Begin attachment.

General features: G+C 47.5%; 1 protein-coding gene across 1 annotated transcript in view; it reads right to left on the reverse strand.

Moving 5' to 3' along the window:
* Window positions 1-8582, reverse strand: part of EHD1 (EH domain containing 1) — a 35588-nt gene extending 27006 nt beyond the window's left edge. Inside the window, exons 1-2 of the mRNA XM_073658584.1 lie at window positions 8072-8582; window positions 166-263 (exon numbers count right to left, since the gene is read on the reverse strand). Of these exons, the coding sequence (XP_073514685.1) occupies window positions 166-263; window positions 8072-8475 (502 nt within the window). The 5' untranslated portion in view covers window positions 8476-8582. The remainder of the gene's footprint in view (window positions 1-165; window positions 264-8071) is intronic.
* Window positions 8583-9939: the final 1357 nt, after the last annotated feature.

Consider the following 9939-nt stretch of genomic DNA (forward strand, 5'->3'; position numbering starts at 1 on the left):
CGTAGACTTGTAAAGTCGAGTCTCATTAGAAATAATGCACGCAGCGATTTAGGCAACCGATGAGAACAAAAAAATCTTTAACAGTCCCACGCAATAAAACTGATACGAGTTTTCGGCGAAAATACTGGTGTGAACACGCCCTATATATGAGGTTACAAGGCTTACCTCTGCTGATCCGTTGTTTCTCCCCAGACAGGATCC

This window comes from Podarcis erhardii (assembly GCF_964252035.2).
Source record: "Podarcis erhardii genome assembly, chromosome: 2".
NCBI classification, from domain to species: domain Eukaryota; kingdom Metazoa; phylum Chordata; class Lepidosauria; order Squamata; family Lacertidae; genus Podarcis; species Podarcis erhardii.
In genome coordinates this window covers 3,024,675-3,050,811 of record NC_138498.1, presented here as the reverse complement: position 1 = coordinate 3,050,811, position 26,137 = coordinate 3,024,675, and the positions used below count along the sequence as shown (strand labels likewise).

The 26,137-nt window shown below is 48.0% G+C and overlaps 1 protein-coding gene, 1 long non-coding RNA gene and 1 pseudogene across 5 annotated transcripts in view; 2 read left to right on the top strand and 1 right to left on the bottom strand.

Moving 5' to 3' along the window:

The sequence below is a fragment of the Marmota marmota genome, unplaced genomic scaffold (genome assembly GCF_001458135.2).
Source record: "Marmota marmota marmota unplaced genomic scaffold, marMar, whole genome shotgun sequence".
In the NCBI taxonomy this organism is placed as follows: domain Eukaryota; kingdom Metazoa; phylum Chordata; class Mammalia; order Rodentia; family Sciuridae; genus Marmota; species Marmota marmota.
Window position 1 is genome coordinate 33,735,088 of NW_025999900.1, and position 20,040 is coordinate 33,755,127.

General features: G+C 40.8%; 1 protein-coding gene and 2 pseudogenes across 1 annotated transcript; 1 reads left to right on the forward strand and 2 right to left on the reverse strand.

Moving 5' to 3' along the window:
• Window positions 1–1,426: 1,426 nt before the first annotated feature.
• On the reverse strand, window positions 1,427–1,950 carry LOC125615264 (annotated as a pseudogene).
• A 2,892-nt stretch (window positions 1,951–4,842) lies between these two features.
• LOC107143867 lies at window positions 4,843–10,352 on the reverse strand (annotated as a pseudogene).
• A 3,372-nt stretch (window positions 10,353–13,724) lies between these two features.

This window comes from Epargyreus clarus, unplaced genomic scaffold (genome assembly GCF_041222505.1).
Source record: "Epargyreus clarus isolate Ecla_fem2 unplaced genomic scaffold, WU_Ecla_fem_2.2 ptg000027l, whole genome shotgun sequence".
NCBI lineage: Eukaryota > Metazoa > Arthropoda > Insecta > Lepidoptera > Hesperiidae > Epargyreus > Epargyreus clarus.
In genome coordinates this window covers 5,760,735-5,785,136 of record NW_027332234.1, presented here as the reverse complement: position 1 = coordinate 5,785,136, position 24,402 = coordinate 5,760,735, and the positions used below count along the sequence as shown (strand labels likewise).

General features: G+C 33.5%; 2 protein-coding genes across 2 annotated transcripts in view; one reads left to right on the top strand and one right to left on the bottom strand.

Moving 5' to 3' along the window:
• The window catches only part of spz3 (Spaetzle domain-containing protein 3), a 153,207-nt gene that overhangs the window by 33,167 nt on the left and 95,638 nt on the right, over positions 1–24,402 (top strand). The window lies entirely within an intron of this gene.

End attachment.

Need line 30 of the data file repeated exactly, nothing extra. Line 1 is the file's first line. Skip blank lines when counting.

• The window catches only part of spz3 (Spaetzle domain-containing protein 3), a 153,207-nt gene that overhangs the window by 33,167 nt on the left and 95,638 nt on the right, over positions 1–24,402 (top strand). The window lies entirely within an intron of this gene.